Life Of: The New CTO

The job of the CTO should take in company leadership, technical know-how and oversight, along with an idea about where the company’s technology has come from and where it is going. Therefore, taking on the role of CTO at an already-established company could provide some interesting challenges. 

Craig Harber joined Fidelis Cybersecurity earlier this year after 33 years working in the US government. “I worked on the global information grid, which was defining the information assurance architecture and when we got selected, we assumed there was an architecture but we had to define that too,” he told Infosecurity.

From there, he moved to the NSA’s threat operation center, and saw more work “at an operational tempo,” as while he was doing systems engineering, he was also defining product requirements, and determining partners to get products built to those requirements.

Later he moved to the NSA’s active cyber-defense program, initially named NAZCAR and then renamed DoDCAR, and this focused on how to do a better job with security from a defensive standpoint.

“It is fair to say it was widely known that the Department of Defense (DoD) and government had seen intrusions over recent years, and we were called in to explain why they were still seeing intrusions happening over and over again.” This is where NAZCAR came in, as he said that what traditionally happened was “well-meaning people had a good idea on how to solve problems but never looked at the problem holistically.”

Harber said that a holistic view was needed to determine if the adversary was fully understood, and what the DoD was trying to defend against, and that resulted with the Cyber Threat Framework, which took advantage of frameworks including MITRE and Lockheed Martin. He added: “These kill chains were about understanding the adversary’s behavior and defining the adversary’s techniques, tactics and practices.”

For the DoD, it was about how well it could detect, protect and respond to any techniques based on the deployed solutions on the DoD’s classified and unclassified networks.

Internally, Harber said that surveys of hardware stacks found them running anything from 30 to 60 different vendor products, and often they were not well-integrated with a lot of duplication. With this experience of development of frameworks, architecture and products, as well as a clear view on how not to do things, the move into the CTO position seemed to be a fairly sensible one.

Moving from the DoD to Fidelis, Harber said he wanted the opportunity to use the framework to drive operations. “What I mean by that is, imagine a cybersecurity architecture that any agency is standing up; you can put up equipment to protect, detect and respond, but the challenge has always been how to get to the point where you are detecting it soon enough that you can predictively or proactively respond?”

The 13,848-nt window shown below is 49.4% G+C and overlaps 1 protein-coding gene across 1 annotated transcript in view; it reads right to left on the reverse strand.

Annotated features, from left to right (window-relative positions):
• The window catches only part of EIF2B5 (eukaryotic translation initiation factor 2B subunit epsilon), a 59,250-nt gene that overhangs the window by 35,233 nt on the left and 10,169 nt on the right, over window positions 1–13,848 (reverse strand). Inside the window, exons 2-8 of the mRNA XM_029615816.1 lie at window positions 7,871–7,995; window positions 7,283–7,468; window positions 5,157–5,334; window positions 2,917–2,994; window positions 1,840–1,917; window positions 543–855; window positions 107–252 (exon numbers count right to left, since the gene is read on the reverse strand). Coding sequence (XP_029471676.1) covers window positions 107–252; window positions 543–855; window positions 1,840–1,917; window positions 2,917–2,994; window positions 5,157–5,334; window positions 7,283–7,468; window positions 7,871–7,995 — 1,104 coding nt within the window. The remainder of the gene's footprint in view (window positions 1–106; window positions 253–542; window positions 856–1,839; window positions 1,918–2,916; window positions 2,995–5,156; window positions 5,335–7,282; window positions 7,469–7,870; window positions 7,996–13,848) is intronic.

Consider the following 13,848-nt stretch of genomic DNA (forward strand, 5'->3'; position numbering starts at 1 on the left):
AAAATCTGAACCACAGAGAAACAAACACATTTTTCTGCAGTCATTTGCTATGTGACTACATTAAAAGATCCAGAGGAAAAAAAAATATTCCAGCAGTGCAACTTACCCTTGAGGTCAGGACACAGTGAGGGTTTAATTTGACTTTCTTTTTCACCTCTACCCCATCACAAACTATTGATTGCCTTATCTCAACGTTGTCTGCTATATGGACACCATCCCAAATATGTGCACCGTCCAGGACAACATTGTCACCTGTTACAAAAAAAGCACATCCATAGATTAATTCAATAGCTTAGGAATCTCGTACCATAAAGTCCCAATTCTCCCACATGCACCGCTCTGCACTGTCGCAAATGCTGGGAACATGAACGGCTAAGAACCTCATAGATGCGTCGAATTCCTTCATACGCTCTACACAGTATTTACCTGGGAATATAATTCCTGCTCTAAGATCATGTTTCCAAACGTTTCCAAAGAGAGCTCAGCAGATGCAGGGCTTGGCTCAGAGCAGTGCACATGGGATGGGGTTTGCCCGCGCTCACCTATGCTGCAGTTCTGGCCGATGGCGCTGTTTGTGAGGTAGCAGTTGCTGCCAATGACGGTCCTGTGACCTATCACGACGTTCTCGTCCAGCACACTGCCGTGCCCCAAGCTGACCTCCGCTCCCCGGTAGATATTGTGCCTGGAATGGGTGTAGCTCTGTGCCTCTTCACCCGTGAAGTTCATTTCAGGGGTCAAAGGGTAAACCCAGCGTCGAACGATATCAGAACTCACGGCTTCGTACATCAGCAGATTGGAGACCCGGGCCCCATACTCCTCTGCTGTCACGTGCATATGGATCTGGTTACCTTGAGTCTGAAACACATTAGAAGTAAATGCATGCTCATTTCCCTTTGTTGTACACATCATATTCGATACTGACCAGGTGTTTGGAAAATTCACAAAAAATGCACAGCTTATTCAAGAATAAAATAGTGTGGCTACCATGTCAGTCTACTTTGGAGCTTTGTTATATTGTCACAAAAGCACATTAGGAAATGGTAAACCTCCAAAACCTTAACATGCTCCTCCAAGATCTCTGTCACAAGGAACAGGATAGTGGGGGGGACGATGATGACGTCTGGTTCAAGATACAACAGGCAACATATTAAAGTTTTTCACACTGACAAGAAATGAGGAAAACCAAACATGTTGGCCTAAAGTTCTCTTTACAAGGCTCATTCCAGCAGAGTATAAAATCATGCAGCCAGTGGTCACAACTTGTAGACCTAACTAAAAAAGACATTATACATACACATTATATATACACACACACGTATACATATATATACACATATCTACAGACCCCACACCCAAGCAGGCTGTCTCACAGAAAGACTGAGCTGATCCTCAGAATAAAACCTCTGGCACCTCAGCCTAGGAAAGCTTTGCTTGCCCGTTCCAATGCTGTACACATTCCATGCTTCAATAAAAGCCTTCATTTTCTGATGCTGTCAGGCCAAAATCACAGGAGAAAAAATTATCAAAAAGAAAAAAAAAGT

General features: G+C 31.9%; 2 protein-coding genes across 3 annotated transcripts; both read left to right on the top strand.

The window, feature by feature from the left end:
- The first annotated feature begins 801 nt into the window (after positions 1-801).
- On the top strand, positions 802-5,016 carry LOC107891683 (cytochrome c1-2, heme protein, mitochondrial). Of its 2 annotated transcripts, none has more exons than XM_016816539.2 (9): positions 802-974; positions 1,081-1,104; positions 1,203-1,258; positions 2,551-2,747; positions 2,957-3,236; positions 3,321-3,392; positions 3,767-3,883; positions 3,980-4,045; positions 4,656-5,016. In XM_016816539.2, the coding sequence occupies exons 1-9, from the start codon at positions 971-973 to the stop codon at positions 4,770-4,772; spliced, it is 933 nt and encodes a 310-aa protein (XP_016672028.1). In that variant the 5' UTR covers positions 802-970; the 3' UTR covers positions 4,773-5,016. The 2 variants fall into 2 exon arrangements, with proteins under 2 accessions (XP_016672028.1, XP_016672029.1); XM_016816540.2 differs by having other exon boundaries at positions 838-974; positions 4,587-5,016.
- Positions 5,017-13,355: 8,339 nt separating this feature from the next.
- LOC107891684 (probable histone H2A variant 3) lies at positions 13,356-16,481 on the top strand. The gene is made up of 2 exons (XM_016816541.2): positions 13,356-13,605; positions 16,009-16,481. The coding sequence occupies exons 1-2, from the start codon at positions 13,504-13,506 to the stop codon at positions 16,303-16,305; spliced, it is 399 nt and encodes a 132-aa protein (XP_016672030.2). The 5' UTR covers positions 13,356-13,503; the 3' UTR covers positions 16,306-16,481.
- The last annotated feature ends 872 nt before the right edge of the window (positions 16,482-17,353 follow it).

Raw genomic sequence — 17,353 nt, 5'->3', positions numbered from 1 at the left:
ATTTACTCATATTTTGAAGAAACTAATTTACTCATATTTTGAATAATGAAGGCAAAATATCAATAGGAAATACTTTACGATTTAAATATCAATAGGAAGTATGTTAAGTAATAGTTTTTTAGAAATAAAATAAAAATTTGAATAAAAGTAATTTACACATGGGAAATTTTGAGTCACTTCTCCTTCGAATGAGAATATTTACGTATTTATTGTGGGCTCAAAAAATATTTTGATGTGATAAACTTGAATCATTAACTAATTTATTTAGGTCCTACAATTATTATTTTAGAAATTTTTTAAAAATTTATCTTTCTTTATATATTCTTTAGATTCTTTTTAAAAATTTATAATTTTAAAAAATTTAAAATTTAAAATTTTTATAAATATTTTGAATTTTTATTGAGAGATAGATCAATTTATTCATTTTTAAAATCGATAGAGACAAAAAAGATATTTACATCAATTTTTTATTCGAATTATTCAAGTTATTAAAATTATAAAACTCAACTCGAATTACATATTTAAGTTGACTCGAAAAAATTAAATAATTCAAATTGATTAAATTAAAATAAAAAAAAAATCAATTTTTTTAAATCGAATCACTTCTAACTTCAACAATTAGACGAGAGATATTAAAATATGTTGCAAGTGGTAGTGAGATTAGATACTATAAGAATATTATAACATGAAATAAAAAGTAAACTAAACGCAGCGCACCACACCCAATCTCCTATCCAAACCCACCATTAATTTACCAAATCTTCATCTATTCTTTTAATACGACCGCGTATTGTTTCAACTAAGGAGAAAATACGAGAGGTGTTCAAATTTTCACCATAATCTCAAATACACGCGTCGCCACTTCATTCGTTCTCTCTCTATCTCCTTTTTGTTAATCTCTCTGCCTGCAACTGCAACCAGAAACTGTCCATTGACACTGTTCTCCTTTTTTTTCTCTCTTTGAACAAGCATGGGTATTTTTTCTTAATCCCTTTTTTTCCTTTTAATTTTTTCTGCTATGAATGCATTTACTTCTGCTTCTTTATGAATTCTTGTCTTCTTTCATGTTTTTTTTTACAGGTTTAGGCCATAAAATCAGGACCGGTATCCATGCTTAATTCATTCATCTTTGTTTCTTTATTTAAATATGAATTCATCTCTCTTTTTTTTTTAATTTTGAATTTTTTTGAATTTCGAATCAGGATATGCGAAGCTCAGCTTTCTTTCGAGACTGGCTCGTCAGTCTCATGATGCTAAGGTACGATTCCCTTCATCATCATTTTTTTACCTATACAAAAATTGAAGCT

The options to slow down, and ultimately defeat the adversary, and doing a better job of detection in advance of the event to take proactive action is what led Harber to Fidelis. “What I see is that you need sensor capabilities in the cloud, in email, on web services and on the endpoint, but how do you bring together all of that understanding and be really integrated and automated in what you do?”

One thing that brought him on board was an intention to reduce analyst and alert fatigue, streamline security stacks and use the cyber-threat framework to enable that. He said: “As we’re scoring ourselves across the cybersecurity framework, what coverage do we have? Let’s say we’re 60%, the streamlined security stack means partnering with other vendors to collaborate on that coverage to make it 100% and that will happen through other products. Even though we have an open API, we will have to do that through integration.

“That is what drives me to what I think the cybersecurity community needs; where we are today with the Fidelis platform and the work that needs to be done, and start to identify what the right partnerships are that we need to have a solution that provides coverage.”

To conclude, Infosecurity asked if it was obvious what needed to be done? Harber explained that his first action was to understand the state of the Fidelis platform, and also understand the position of the company, and start to work with the engineering teams.

“To go back to the cybersecurity framework, that is the basis of the way we’re going to demonstrate our value to the market, by saying ‘here is the coverage we have’ and working with the engineering team to expand that coverage with new capabilities that we need,” he said.

He gave the example of detection which it currently does not have, which becomes a priority of the release strategy, or it is a gap that only a partner can fill.

He also said that if you are not on the radar of the large government contractors, as far as understanding the breadth and depth of capabilities that any vendor offers, then you’re at a disadvantage. 

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